This is called Passover by some, because the death angel “passed over” the Children of Israel. Pesach, Hebrew for Passover, is the celebration of the deliverance of the Hebrews from Egypt. It begins when Moses is told by G-d to go back to Egypt and tell pharaoh to let G-d’s people go. Pharaoh’s heart was hardened and he refused. Over a 3 year period 10 plagues are issued to curse Egypt. The last plague was the death of the first born. The Children of Israel were given strict instructions of how to survive this plague. The sacrificed lamb was eaten, unleavened bread, Matzah, was baked. The “death angel” passed over those who were obedient to G-d.
We commemorate this time with a celebration called a Seder, where we read the story of Pesach, and eat unleavened bread for 8 days. This is referred to as the Feast of Matzah, or unleavened bread. Leven represents sin and during this time we examine ourselves to rid all sin hidden within us. In preparation for this season we will search and clean our homes to rid it of all food particles that contain leaven. We will involve our children to teach them how sin can hide in some of the most unusual places. It is a wonderful object lesson for all involved.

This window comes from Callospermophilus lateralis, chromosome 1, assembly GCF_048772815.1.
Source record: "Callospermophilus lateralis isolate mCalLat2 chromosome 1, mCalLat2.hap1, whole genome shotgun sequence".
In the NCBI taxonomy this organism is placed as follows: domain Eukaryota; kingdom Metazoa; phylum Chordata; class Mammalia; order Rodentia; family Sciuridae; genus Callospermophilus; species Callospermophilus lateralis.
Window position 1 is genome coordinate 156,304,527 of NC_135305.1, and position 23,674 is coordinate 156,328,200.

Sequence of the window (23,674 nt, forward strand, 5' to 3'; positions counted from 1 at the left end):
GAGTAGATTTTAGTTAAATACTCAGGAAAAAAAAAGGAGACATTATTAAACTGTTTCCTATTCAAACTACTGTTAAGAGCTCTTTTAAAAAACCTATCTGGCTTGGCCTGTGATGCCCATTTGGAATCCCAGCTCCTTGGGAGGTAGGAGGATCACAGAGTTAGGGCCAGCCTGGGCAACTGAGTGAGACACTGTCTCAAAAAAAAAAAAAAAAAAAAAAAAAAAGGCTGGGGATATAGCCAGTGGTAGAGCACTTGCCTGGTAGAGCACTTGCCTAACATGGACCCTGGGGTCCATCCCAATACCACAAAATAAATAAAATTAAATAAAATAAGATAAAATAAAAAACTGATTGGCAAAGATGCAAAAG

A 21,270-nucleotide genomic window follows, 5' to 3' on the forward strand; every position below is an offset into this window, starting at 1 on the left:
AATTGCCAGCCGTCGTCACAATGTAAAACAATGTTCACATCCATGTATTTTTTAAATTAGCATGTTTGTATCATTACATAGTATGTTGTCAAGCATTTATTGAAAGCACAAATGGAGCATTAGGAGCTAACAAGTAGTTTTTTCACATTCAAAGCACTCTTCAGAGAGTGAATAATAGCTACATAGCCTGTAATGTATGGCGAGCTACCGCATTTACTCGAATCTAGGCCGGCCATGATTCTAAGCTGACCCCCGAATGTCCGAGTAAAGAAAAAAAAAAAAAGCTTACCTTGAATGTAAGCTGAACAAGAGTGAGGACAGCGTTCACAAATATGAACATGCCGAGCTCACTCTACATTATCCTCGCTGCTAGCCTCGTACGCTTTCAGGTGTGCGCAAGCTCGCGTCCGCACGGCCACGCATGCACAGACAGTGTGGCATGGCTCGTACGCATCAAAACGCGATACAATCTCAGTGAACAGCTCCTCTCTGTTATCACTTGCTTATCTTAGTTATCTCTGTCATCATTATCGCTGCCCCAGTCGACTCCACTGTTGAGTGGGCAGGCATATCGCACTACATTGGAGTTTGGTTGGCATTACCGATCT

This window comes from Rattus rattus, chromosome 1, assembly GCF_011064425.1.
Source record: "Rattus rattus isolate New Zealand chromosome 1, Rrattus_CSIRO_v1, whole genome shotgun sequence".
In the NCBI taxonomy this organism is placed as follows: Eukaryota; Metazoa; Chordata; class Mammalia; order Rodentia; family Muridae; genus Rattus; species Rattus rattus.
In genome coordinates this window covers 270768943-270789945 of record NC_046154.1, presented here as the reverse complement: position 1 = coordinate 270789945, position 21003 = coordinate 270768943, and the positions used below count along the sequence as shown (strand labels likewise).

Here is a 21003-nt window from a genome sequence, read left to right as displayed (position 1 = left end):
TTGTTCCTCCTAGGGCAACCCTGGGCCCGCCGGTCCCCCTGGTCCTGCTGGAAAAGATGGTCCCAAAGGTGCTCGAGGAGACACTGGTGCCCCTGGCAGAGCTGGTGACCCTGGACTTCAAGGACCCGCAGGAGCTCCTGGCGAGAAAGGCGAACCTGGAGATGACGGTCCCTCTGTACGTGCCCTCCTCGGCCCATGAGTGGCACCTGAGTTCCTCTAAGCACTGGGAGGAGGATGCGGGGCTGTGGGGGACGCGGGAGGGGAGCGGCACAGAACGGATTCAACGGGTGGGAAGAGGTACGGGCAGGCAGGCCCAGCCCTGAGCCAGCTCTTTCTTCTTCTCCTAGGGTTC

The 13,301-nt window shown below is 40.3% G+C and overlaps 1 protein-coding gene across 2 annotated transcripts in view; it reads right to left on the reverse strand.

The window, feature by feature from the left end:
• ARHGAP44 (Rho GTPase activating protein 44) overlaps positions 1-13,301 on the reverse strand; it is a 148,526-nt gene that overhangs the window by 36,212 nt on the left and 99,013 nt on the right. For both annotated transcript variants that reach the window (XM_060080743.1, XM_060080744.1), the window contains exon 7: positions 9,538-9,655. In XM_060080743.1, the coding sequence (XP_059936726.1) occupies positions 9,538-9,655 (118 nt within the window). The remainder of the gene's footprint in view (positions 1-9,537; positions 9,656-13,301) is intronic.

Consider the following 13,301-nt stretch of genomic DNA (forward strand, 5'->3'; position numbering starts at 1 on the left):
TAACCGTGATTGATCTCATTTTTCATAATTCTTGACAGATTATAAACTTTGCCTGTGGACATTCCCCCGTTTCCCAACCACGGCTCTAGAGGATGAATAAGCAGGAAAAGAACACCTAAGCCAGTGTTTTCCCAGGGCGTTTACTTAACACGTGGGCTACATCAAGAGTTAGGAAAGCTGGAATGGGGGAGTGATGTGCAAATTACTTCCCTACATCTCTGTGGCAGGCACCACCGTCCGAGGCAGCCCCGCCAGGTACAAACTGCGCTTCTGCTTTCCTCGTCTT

During the Seder, in addition to the Matzah, also called the bread of affliction, we eat: bitter herbs, to remind us of the bitterness of slavery; horseradish, to bring tears to our eyes, to recall the misery in Egypt and the drowning of the male children; we dip into salty water, both to remember our tears and the salty sea we passed through; and Maror, a thick paste made with honey, apples, nuts, and cinnamon. This resembles the mortar that was used to build the brick buildings for Pharaoh.
We follow a special book, the Haggadah, to retell the story and use object lessons to illustrate how our sorrow was turned to joy by obeying and trusting G-d, and to anticipate the coming age of Messiah.